Story problem time!

image028Have a math problem:

A boat travels 60 kilometers upstream against the current in 5 hours.  The boat travels the same distance downstream in 3 hours.  What is the rate of the boat in still water?  What is the rate of the current?

If you are a reasonably educated person, you should be able to make headway with this fairly quickly:  the boat travels 12 km/h upstream (60/5) and 20 km/h downstream (60/3), which means that the boat’s speed in still water is the average of the upstream/downstream speeds, (20 + 12)/2 km/h, or 16 kilometers per hour, and the current is 4 km/h, which is the difference between either of the measured speeds and the average.

I spent about half an hour last night texting back and forth with a former student trying to work her through this problem and becoming more and more bewildered about what it was she didn’t get about it as the conversation went on.  She got the math– the math isn’t really that complicated, right?  Just division and an average.

What she didn’t get?  Rivers.  As it turns out, “downstream” and “upstream” are not terribly salient terms to kids who have lived in cities all their lives– and while, granted, the town I currently live in is actually called South Bend because the river bends south while wending through it, the terms “downstream” and “upstream” hadn’t managed to really ensconce themselves in her vocabulary as of yet.

This young lady is generally one of my brightest kids, mind you.  I’m not mocking her at all here, although maybe she deserves it a little bit– but the entire conversation got me thinking about how incredibly easy it is to write standardized test questions that you think are questions about math but turn out to hinge on some other kind of non-mathematical knowledge.  She could not wrap her head around the idea that the boat wasn’t going at its full speed “downstream” and that the current wasn’t slowing it down by (20-12) 8 km/h going upstream.  Which, of course, was one of the answers, because whenever anyone with half an ounce of sense writes a multiple choice test, one of the horrible tricks you do is thinking “Now, how might the students screw this up?” and then writing answers that match what they might have gotten if they did something predictable wrong.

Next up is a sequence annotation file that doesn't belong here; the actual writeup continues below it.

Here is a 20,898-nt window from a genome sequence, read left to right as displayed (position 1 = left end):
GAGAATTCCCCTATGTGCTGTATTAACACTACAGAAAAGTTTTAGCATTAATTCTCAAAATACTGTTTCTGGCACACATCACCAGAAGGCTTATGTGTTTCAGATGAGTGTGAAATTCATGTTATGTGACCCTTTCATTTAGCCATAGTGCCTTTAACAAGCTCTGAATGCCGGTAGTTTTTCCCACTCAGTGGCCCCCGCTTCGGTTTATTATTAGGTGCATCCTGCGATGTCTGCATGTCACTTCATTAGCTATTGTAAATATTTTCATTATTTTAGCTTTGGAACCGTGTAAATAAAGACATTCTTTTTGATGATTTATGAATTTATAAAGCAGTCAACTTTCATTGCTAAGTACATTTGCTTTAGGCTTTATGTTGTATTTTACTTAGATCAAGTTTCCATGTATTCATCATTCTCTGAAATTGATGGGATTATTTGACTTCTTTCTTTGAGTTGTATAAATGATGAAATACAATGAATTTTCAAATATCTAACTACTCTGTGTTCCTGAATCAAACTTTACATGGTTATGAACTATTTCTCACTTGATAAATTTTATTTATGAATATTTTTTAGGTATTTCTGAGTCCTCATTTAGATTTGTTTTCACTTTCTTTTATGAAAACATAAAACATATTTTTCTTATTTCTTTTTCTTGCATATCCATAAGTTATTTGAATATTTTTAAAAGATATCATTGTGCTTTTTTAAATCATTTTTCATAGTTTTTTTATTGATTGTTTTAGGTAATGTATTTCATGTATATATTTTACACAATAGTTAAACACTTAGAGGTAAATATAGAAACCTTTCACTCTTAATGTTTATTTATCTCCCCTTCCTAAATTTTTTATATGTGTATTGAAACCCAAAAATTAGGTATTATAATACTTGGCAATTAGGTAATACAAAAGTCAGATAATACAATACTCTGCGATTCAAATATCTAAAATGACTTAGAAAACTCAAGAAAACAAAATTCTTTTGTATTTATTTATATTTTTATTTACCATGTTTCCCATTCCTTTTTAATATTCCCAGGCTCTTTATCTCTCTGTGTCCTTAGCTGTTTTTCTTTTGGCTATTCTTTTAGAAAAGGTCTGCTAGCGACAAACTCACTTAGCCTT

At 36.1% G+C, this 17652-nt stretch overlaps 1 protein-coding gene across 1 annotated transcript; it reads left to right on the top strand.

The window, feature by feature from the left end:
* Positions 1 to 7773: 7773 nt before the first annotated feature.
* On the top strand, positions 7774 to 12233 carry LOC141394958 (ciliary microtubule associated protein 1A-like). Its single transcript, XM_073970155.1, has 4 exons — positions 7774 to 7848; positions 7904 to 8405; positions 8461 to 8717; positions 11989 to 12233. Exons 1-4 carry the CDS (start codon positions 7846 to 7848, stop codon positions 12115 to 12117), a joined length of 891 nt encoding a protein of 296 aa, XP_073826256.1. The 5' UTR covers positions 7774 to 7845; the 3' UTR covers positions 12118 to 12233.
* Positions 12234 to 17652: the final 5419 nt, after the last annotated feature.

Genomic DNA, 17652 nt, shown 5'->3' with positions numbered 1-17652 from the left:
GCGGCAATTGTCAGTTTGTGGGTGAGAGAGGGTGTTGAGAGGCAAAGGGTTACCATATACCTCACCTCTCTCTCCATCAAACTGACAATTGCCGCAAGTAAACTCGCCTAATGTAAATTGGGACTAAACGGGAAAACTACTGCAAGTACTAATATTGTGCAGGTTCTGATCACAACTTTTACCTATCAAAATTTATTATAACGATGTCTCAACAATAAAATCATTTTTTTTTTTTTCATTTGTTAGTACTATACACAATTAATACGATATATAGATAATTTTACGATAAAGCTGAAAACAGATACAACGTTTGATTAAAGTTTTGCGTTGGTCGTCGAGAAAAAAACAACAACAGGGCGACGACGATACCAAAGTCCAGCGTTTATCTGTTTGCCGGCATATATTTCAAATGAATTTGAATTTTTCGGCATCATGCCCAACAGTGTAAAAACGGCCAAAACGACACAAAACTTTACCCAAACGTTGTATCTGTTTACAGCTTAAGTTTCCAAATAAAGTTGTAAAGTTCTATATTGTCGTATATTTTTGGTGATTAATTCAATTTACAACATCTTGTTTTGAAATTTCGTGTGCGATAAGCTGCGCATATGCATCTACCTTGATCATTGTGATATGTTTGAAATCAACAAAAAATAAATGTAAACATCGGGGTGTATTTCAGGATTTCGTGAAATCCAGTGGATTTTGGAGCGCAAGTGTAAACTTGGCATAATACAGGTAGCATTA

The math?  She’s got it.  The geography lesson that the writer of the question no doubt didn’t realize was embedded into being able to get the question right?  Not so much.

I’ll talk more about this later; just wanted to get the thought down before it fell out of my head.  This is part of the longer series of posts I alluded to the other day before hell fell on my face and knocked me out for a couple of days, I think; I’ll get back to it soon.